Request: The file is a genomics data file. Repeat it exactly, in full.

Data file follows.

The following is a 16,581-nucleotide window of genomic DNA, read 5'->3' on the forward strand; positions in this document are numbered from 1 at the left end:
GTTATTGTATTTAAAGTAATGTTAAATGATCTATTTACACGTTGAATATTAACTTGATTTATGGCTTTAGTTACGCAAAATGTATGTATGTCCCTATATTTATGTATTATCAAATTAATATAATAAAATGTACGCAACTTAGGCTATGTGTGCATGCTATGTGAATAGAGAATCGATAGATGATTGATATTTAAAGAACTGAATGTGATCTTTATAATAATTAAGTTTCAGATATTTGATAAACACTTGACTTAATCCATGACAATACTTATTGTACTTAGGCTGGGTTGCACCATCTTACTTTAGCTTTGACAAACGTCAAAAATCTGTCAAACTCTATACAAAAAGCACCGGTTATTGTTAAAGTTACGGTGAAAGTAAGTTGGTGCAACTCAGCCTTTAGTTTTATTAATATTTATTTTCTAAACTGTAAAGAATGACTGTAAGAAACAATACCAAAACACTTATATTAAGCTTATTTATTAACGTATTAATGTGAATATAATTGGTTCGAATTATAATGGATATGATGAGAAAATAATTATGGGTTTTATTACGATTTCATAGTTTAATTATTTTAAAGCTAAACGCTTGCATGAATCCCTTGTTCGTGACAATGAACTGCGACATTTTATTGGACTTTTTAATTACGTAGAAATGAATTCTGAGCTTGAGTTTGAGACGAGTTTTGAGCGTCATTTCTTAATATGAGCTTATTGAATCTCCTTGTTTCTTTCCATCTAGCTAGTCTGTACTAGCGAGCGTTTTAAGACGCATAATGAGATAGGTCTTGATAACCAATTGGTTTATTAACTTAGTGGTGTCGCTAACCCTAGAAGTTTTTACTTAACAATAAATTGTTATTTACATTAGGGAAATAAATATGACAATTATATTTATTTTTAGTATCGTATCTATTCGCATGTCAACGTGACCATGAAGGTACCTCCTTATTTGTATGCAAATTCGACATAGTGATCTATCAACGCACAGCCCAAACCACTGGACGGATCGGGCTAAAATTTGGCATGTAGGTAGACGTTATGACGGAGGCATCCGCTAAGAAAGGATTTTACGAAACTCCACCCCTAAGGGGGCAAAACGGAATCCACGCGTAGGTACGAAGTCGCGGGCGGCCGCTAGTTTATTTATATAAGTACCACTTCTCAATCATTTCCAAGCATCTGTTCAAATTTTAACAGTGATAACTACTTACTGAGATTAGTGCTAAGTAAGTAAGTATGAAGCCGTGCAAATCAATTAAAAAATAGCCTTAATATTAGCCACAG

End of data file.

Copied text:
The following is a 16,581-nucleotide window of genomic DNA, read 5'->3' on the forward strand; positions in this document are numbered from 1 at the left end:
GTTATTGTATTTAAAGTAATGTTAAATGATCTATTTACACGTTGAATATTAACTTGATTTATGGCTTTAGTTACGCAAAATGTATGTATGTCCCTATATTTATGTATTATCAAATTAATATAATAAAATGTACGCAACTTAGGCTATGTGTGCATGCTATGTGAATAGAGAATCGATAGATGATTGATATTTAAAGAACTGAATGTGATCTTTATAATAATTAAGTTTCAGATATTTGATAAACACTTGACTTAATCCATGACAATACTTATTGTACTTAGGCTGGGTTGCACCATCTTACTTTAGCTTTGACAAACGTCAAAAATCTGTCAAACTCTATACAAAAAGCACCGGTTATTGTTAAAGTTACGGTGAAAGTAAGTTGGTGCAACTCAGCCTTTAGTTTTATTAATATTTATTTTCTAAACTGTAAAGAATGACTGTAAGAAACAATACCAAAACACTTATATTAAGCTTATTTATTAACGTATTAATGTGAATATAATTGGTTCGAATTATAATGGATATGATGAGAAAATAATTATGGGTTTTATTACGATTTCATAGTTTAATTATTTTAAAGCTAAACGCTTGCATGAATCCCTTGTTCGTGACAATGAACTGCGACATTTTATTGGACTTTTTAATTACGTAGAAATGAATTCTGAGCTTGAGTTTGAGACGAGTTTTGAGCGTCATTTCTTAATATGAGCTTATTGAATCTCCTTGTTTCTTTCCATCTAGCTAGTCTGTACTAGCGAGCGTTTTAAGACGCATAATGAGATAGGTCTTGATAACCAATTGGTTTATTAACTTAGTGGTGTCGCTAACCCTAGAAGTTTTTACTTAACAATAAATTGTTATTTACATTAGGGAAATAAATATGACAATTATATTTATTTTTAGTATCGTATCTATTCGCATGTCAACGTGACCATGAAGGTACCTCCTTATTTGTATGCAAATTCGACATAGTGATCTATCAACGCACAGCCCAAACCACTGGACGGATCGGGCTAAAATTTGGCATGTAGGTAGACGTTATGACGGAGGCATCCGCTAAGAAAGGATTTTACGAAACTCCACCCCTAAGGGGGCAAAACGGAATCCACGCGTAGGTACGAAGTCGCGGGCGGCCGCTAGTTTATTTATATAAGTACCACTTCTCAATCATTTCCAAGCATCTGTTCAAATTTTAACAGTGATAACTACTTACTGAGATTAGTGCTAAGTAAGTAAGTATGAAGCCGTGCAAATCAATTAAAAAATAGCCTTAATATTAGCCACAG